Stelluti v. Casapenn Enter.s Llc.

Decision Date05 August 2010
Citation203 N.J. 286,1 A.3d 678
CourtNew Jersey Supreme Court
PartiesGina STELLUTI, Plaintiff-Appellant, v. CASAPENN ENTERPRISES, LLC, d/b/a Powerhouse Gym, Defendant-Respondent, and ABI Property Partnership, d/b/a Pavilion Center and Star Trac Fitness, Defendants.




Edward A. Genz argued the cause for appellant (Montenegro, Thompson, Montenegro & Genz, attorneys). Russell S. Massey argued the cause for respondent (Billet & Associates, attorneys; Mr. Massey and Robert Douglas Billet, on the briefs).

E. Drew Britcher, Glen Rock, submitted a brief on behalf of amicus curiae New Jersey Association For Justice (Britcher, Leone & Roth, attorneys; Mr. Britcher and Jessica E. Choper, on the brief).

Justice LaVECCHIA delivered the opinion of the Court.

On January 13, 2004, while participating in a spinning 1 class at a private fitness center, the handlebars on plaintiff Gina Stelluti's spin bike dislodged from the bike, causing her to fall and suffer injuries. In this appeal we must determine whether plaintiff should be bound to a pre-injury waiver of liability that she executed in connection with her membership application and agreement. We conclude, for the reasons expressed herein, that the exculpatory agreement between the fitness center and Stelluti is enforceable as to the injury Stelluti sustained when riding the spin bike. In doing so we reject the argument that limited liability waivers are per se invalid in private fitness center venues. Our decision affirms the Appellate Division judgment that upheld the dismissal of plaintiff's claim.


Stelluti entered into an agreement with defendant Powerhouse Gym 2 for membership at its Brick, New Jersey facility. To do so, she filled out three forms: a “Membership Agreement” form; a “Member Information” form; and a “Health/Safety Consent” form. The “Member Agreement” and “Member Information” forms requested basic personal information. The “Health/Safety Consent” form asked a series of questions about the patron's physical condition, and further, required a patron answering “yes” to any question to submit a doctor's note before commencing physical activity. The form also encouraged patrons to wear “proper footwear and attire,” to ask for assistance with equipment or classes, and to notify the manager if medical assistance was needed.

Stelluti completed the forms, signed and dated them, and answered “no” in response to all questions on the “Health/Safety Consent” form. That same day, she also signed and dated a “Powerhouse Fitness (The Club) Waiver & Release Form” (waiver). 3 The waiver, a standard pre-printed form drafted exclusively for Powerhouse, provided as follows:POWERHOUSE FITNESS (The Club)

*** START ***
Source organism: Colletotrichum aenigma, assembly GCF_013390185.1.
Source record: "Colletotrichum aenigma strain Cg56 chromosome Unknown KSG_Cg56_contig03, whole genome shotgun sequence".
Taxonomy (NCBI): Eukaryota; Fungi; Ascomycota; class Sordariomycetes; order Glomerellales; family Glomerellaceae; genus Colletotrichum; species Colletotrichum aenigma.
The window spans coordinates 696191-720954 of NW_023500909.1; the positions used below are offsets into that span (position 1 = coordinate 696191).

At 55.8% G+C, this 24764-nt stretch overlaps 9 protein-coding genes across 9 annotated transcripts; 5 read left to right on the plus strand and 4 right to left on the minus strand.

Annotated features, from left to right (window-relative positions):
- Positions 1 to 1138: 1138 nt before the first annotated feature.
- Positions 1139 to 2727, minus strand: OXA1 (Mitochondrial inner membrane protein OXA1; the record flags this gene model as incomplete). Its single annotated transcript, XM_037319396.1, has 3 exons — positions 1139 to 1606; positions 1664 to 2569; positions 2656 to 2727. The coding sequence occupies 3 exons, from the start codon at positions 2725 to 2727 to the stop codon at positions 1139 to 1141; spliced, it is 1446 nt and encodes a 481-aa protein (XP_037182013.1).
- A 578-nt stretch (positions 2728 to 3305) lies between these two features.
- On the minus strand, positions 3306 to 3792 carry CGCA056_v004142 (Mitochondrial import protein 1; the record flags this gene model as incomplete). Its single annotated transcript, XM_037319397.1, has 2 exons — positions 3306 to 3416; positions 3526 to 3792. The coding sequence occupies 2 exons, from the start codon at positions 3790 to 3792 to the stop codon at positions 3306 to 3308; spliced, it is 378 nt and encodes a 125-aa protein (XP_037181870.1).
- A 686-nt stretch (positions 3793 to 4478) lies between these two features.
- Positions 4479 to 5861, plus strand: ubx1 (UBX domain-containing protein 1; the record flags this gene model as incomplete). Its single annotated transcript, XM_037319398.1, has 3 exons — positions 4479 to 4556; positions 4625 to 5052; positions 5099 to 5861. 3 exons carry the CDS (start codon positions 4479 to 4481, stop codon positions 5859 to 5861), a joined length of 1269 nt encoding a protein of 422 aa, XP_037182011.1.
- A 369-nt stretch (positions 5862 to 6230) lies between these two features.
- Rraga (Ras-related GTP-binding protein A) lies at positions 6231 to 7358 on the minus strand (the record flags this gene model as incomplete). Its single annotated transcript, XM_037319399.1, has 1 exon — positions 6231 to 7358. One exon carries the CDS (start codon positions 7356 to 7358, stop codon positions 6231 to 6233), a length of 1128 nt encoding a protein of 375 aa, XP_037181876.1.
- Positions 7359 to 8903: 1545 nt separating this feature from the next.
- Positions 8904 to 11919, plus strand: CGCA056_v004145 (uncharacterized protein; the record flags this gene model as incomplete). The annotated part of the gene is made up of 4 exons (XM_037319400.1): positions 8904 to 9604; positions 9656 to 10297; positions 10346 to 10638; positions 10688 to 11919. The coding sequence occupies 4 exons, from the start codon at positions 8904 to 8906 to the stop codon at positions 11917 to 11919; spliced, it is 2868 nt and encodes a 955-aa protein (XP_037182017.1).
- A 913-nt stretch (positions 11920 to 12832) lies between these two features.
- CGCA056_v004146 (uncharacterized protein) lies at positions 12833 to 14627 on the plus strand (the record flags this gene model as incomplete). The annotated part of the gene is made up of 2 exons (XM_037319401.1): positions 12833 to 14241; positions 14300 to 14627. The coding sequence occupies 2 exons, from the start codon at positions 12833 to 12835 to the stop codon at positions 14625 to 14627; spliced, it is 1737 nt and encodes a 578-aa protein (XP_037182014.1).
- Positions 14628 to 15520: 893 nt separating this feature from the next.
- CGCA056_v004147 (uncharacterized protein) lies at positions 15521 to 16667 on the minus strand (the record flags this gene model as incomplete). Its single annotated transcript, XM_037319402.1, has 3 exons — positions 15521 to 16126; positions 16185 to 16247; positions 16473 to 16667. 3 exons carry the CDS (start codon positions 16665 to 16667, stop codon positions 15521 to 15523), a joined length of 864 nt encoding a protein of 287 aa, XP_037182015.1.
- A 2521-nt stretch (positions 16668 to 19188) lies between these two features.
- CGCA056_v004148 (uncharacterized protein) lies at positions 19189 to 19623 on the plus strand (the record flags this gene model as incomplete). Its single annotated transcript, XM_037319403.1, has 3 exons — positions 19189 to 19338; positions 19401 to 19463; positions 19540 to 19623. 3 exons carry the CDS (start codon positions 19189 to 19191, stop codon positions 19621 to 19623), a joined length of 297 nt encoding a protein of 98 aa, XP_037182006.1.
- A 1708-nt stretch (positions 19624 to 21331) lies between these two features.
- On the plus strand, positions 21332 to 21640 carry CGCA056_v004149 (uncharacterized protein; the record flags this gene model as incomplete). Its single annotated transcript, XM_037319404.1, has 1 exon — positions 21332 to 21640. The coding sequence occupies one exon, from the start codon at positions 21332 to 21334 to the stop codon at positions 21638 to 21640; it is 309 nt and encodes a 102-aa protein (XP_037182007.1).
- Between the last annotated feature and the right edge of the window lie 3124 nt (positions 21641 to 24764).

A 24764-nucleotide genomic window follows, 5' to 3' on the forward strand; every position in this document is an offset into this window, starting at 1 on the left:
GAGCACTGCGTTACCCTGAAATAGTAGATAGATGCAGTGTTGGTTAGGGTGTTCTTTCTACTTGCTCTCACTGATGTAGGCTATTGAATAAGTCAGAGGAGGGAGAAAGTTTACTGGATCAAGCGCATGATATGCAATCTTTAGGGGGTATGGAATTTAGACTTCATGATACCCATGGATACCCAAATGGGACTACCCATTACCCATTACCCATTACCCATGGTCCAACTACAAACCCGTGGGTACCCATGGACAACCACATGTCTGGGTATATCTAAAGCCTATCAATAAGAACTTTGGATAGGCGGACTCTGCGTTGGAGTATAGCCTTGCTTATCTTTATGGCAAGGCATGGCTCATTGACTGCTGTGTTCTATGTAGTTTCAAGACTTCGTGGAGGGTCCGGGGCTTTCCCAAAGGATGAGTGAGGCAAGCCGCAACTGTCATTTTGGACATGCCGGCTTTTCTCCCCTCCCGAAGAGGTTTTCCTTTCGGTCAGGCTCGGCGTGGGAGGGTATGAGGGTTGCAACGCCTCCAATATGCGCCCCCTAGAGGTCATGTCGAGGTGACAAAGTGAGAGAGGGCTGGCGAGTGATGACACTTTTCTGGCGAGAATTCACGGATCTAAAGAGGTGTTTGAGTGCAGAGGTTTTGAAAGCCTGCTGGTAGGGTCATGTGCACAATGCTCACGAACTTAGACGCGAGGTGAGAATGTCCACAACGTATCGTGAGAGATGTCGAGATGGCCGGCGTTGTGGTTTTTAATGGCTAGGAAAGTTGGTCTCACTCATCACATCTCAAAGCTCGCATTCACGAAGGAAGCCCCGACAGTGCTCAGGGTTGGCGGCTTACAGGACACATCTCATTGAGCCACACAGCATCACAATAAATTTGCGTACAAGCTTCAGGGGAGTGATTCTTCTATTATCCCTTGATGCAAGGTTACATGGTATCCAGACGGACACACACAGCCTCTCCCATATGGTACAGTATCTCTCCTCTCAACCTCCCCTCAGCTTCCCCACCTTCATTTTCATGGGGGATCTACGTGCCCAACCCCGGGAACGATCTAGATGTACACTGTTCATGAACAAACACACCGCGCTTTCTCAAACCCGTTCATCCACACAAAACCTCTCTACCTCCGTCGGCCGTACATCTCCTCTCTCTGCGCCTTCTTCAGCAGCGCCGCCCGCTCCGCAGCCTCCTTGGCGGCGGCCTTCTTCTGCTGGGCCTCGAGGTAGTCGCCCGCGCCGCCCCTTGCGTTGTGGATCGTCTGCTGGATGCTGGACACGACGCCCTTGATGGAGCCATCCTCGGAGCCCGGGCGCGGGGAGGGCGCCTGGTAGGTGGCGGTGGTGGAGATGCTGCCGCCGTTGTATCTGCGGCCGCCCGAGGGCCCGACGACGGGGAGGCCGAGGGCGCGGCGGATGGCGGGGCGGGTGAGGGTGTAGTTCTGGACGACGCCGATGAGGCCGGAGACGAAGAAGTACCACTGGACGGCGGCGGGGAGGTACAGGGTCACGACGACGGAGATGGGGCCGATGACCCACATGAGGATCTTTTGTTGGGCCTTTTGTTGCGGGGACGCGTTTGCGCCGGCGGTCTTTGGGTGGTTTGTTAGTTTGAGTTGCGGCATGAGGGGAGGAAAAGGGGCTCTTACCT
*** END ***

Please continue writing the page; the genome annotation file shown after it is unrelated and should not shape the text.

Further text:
Because physical exercise can be strenuous and subject to risk of serious injury, the club urges you to obtain a physical examination from a doctor before using any exercise equipment or participating in any exercise activity. You (each member, guest, and all participating family members) agree that if you engage in any physical exercise or activity, or use any club amenity on the premises or off premises including any sponsored club event, you do so entirely at your own risk. Any recommendation for changes in diet including the use of food supplements, weight reduction and or body building enhancement products are entirely your responsibility and you should consult a physician prior to undergoing any dietary or food supplement changes. You agree that you are voluntarily participating in these activities and use of these facilities and premises and assume all risks of injury, illness, or death. We are also not responsible for any loss of your personal property.
This waiver and release of liability includes, without limitation, all injuries which may occur as a result of, (a) your use of all amenities and equipment in the facility and your participation in any activity, class, program, personal training or instruction, (b) the sudden and unforeseen malfunctioning of any equipment, (c) our instruction, training, supervision, or dietary recommendations, and (d) your slipping and/or falling while in the club, or on the club premises, including adjacent sidewalks and parking areas.
You acknowledge that you have carefully read this “waiver and release” and fully understand that it is a release of liability. You expressly agree to release and discharge the health club, and all affiliates, employees, agents, representatives,

successors, or assigns, from any and all claims or causes of action and you agree to voluntarily give up or waive any right that you may otherwise have to bring a legal action against the club for personal injury or property damage.

To the extent that statute or case law does not prohibit releases for negligence, this release is also for negligence on the part of the Club, its agents, and employees.
If any portion of this release from liability shall be deemed by a Court of competent jurisdiction to be invalid, then the remainder of this release from liability shall remain in full force and effect and the offending provision or provisions severed here from.
By signing this release, I acknowledge that I understand its content and that this release cannot be modified orally.
Signed: /s/ Gina Stelluti Names of family members (if applicable):
Printed Name:
Dated: 1/13/04

Any patron who declined to sign the waiver was not permitted to use the Powerhouse Gym.